On Sat, 27 Mar 1999, Doug Henwood wrote:
> Yeah I know about Kipling, but I wonder how representative that was, and
> where it stood in the history of British colonial narratives. Surely that
> sort of stuff didn't emerge at the first imperial moment, did it?
It was easy to feel moral back then. The Brits (like every other European country) were sure all other cultures were morally inferior to their own. It needed no justification. And for polytheists this went treble; they were barely above the animals. So it followed directly that they could only be improved by being under British control. It was civilization by definition. The codification might have been worked out in detail later, but it was all implicit in initial premises. (It might also have helped that they only public that mattered was the same elite that was acting. They controlled the press and the vote, and world opinion in its present form didn't exist.)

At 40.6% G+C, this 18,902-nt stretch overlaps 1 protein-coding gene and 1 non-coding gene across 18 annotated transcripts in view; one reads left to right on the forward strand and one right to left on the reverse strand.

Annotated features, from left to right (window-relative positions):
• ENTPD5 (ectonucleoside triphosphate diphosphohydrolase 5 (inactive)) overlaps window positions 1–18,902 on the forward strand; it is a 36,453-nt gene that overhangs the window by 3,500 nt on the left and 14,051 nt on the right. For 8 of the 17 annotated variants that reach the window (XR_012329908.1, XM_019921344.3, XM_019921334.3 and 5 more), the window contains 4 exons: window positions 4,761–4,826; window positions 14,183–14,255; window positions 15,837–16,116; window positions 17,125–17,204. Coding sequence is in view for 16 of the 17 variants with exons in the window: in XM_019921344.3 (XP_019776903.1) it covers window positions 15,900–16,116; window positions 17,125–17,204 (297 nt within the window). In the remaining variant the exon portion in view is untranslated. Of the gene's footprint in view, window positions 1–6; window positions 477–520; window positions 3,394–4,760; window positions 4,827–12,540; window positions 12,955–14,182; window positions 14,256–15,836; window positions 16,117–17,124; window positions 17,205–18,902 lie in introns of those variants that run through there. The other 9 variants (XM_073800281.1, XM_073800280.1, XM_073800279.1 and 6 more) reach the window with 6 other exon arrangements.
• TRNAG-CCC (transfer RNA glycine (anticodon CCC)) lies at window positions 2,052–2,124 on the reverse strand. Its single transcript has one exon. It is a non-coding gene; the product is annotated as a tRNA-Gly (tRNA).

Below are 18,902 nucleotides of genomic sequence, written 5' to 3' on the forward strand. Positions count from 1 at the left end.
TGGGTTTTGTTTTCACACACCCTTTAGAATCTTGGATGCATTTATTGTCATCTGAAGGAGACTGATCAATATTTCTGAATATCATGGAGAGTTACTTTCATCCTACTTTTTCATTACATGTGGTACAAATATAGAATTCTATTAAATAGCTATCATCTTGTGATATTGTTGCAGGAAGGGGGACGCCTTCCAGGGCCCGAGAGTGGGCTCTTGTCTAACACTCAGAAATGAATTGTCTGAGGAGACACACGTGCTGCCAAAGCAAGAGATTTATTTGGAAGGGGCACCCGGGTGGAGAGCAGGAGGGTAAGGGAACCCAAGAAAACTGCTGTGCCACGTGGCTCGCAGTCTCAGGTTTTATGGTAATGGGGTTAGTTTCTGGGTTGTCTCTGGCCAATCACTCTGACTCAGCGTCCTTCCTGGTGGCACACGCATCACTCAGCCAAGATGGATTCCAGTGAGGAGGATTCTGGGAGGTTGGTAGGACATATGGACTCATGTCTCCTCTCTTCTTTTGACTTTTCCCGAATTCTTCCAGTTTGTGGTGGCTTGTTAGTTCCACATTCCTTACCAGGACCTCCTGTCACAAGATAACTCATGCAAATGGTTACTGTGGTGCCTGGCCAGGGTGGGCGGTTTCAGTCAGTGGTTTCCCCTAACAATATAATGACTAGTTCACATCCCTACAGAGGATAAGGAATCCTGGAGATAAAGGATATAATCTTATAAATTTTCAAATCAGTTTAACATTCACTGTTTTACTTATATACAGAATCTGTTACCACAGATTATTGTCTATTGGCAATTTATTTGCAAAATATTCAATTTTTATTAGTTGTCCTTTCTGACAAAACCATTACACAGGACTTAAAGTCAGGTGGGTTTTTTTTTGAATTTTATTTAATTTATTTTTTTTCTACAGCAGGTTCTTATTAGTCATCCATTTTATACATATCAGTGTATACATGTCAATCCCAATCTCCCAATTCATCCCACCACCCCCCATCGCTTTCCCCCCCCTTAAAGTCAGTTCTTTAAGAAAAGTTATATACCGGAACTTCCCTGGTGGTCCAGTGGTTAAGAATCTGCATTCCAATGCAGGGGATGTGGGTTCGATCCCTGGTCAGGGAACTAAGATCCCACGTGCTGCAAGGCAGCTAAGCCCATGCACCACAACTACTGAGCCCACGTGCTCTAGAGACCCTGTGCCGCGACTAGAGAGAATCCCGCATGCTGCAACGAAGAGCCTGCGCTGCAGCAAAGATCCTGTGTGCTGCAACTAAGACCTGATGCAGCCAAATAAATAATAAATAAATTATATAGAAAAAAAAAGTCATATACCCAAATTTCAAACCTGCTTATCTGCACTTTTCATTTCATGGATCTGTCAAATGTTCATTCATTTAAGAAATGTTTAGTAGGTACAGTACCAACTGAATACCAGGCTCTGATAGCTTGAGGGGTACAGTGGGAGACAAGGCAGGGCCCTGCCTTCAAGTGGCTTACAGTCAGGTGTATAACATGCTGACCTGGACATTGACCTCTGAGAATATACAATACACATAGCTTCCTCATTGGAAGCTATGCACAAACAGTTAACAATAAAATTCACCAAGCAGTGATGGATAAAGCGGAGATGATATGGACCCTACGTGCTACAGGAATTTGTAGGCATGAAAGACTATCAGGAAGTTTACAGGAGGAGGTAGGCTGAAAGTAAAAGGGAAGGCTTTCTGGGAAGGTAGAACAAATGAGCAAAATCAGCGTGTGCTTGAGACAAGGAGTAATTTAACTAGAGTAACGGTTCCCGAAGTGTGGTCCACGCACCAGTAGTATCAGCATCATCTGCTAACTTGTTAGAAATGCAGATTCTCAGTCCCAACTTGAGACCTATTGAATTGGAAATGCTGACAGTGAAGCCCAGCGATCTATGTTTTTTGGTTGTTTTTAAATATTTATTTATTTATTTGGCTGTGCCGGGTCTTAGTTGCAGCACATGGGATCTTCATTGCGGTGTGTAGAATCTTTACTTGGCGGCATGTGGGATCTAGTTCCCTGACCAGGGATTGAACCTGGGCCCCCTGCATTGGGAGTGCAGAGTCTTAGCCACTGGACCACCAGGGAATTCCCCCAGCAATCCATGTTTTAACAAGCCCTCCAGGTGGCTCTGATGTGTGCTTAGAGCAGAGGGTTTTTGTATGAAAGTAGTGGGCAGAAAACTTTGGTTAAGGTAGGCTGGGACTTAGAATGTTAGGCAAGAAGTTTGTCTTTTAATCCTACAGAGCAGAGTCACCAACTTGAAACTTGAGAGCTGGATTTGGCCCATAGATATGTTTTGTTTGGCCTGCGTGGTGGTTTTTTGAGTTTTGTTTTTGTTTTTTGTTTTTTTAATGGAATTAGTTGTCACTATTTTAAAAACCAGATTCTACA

You don't need complex narratives to feel good about yourself when you think your own racism is a moral assertion. The Victorians had it easy that way. They didn't worry that imposing their views on a weaker country might be a bad thing -- it never crossed their mind that it could be anything but a good thing.
But just try to be imperialist today. Everybody's on your case! :o)
It's just one more small good thing that multiculturalism and the UN have brought into the world: the need for imperialists to justify themselves.
__________________________________________________________________________ Michael Pollak................New York City..............mpollak at panix.com
Of the modes of persuasion some are technical, others non-technical. By the latter I mean such things as are not supplied by the speaker but are there at the outset -- witnesses, evidence given under torture, written contracts, and so on.
Aristotle, _Rhetoric_, Book I, 1355, 36-38. __________________________________________________________________________